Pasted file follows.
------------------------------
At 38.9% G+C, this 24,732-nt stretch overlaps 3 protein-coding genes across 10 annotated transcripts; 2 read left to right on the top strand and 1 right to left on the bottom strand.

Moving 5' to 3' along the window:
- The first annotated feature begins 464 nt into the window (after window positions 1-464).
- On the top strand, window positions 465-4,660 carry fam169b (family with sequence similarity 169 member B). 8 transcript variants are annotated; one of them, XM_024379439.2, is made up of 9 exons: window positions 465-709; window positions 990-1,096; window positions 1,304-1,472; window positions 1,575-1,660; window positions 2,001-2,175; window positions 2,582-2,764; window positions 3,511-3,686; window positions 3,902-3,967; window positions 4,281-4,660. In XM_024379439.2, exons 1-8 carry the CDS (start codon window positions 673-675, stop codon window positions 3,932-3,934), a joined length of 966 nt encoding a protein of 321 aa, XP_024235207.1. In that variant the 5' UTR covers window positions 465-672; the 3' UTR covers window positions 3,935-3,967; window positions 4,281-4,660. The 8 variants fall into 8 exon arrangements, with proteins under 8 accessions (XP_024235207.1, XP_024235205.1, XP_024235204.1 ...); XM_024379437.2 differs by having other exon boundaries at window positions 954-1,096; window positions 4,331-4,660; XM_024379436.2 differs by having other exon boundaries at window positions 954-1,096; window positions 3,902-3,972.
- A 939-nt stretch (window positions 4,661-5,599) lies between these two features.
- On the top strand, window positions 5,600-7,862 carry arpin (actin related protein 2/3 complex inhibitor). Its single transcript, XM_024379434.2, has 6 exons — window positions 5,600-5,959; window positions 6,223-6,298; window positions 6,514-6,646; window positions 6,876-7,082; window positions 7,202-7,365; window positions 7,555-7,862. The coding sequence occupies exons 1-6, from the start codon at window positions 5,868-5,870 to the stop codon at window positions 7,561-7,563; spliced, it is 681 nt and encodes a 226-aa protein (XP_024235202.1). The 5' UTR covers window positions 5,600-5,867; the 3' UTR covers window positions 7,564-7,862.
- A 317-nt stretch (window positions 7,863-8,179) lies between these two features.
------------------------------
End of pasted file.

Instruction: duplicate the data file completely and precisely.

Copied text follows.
At 38.9% G+C, this 24,732-nt stretch overlaps 3 protein-coding genes across 10 annotated transcripts; 2 read left to right on the top strand and 1 right to left on the bottom strand.

Moving 5' to 3' along the window:
- The first annotated feature begins 464 nt into the window (after window positions 1-464).
- On the top strand, window positions 465-4,660 carry fam169b (family with sequence similarity 169 member B). 8 transcript variants are annotated; one of them, XM_024379439.2, is made up of 9 exons: window positions 465-709; window positions 990-1,096; window positions 1,304-1,472; window positions 1,575-1,660; window positions 2,001-2,175; window positions 2,582-2,764; window positions 3,511-3,686; window positions 3,902-3,967; window positions 4,281-4,660. In XM_024379439.2, exons 1-8 carry the CDS (start codon window positions 673-675, stop codon window positions 3,932-3,934), a joined length of 966 nt encoding a protein of 321 aa, XP_024235207.1. In that variant the 5' UTR covers window positions 465-672; the 3' UTR covers window positions 3,935-3,967; window positions 4,281-4,660. The 8 variants fall into 8 exon arrangements, with proteins under 8 accessions (XP_024235207.1, XP_024235205.1, XP_024235204.1 ...); XM_024379437.2 differs by having other exon boundaries at window positions 954-1,096; window positions 4,331-4,660; XM_024379436.2 differs by having other exon boundaries at window positions 954-1,096; window positions 3,902-3,972.
- A 939-nt stretch (window positions 4,661-5,599) lies between these two features.
- On the top strand, window positions 5,600-7,862 carry arpin (actin related protein 2/3 complex inhibitor). Its single transcript, XM_024379434.2, has 6 exons — window positions 5,600-5,959; window positions 6,223-6,298; window positions 6,514-6,646; window positions 6,876-7,082; window positions 7,202-7,365; window positions 7,555-7,862. The coding sequence occupies exons 1-6, from the start codon at window positions 5,868-5,870 to the stop codon at window positions 7,561-7,563; spliced, it is 681 nt and encodes a 226-aa protein (XP_024235202.1). The 5' UTR covers window positions 5,600-5,867; the 3' UTR covers window positions 7,564-7,862.
- A 317-nt stretch (window positions 7,863-8,179) lies between these two features.